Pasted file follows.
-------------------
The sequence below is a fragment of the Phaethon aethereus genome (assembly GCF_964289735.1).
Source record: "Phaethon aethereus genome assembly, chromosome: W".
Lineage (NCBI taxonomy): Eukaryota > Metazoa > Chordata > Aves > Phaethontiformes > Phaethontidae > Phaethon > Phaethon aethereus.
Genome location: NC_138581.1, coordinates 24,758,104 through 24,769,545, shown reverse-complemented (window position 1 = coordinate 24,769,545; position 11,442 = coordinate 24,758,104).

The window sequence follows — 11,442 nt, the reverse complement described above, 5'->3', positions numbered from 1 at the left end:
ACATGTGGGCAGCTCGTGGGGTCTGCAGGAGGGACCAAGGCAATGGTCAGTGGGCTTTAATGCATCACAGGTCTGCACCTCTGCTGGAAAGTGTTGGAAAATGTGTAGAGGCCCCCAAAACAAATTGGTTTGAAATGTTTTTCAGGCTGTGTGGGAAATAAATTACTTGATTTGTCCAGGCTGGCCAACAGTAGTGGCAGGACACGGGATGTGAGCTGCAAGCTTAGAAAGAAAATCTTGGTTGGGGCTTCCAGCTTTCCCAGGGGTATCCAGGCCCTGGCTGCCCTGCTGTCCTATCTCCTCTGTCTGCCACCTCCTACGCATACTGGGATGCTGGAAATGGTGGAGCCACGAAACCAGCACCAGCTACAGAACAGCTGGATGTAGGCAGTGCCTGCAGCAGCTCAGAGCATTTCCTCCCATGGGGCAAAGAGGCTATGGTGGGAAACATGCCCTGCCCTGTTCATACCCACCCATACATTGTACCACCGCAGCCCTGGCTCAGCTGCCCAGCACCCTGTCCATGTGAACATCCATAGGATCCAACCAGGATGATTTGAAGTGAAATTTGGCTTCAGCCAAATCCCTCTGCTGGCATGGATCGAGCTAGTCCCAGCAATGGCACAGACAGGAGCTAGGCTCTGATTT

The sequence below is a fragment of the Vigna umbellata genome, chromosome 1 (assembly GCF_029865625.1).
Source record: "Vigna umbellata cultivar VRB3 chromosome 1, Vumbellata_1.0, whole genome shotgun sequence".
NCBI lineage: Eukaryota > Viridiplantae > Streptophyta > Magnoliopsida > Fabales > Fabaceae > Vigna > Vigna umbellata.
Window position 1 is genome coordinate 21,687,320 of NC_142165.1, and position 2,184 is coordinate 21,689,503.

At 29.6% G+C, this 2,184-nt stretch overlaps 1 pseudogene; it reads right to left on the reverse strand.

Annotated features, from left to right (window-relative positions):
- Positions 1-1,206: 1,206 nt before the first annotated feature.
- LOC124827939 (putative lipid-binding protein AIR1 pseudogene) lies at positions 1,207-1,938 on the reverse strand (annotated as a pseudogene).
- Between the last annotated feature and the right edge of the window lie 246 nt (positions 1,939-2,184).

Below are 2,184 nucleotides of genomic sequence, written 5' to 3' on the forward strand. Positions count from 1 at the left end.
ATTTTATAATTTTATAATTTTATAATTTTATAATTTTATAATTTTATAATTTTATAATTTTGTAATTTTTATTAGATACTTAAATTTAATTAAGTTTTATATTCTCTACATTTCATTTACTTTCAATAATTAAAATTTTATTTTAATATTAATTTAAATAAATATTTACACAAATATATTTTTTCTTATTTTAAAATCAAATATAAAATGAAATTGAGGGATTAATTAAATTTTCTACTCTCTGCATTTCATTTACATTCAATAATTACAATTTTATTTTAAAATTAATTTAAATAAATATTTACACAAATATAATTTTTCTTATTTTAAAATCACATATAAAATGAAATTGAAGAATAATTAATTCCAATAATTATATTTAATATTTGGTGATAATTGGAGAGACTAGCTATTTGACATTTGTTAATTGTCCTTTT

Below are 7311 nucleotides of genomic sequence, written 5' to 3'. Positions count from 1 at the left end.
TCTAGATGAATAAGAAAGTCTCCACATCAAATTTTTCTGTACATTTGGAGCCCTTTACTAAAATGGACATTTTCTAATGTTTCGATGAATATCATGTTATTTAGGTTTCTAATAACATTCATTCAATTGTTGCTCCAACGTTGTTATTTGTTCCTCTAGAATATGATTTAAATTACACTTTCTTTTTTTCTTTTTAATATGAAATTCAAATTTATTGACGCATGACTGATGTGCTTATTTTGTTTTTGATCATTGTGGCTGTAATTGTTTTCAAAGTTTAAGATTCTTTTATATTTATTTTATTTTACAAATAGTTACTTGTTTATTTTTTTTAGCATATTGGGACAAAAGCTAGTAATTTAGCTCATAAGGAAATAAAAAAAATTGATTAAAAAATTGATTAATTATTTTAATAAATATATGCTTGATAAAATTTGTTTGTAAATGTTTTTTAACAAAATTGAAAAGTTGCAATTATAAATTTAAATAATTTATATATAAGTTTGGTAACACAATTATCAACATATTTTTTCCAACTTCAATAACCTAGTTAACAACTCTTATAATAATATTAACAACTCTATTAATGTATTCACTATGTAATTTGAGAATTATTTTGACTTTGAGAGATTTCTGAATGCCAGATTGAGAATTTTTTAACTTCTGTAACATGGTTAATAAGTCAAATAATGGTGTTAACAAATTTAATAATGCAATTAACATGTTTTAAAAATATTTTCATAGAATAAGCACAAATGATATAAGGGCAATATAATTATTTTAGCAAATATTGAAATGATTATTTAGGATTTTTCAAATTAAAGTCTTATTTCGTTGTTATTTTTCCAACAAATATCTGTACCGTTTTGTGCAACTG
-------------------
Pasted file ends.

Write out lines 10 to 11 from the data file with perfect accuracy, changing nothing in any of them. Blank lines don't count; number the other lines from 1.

Window position 1 is genome coordinate 21,687,320 of NC_142165.1, and position 2,184 is coordinate 21,689,503.

At 29.6% G+C, this 2,184-nt stretch overlaps 1 pseudogene; it reads right to left on the reverse strand.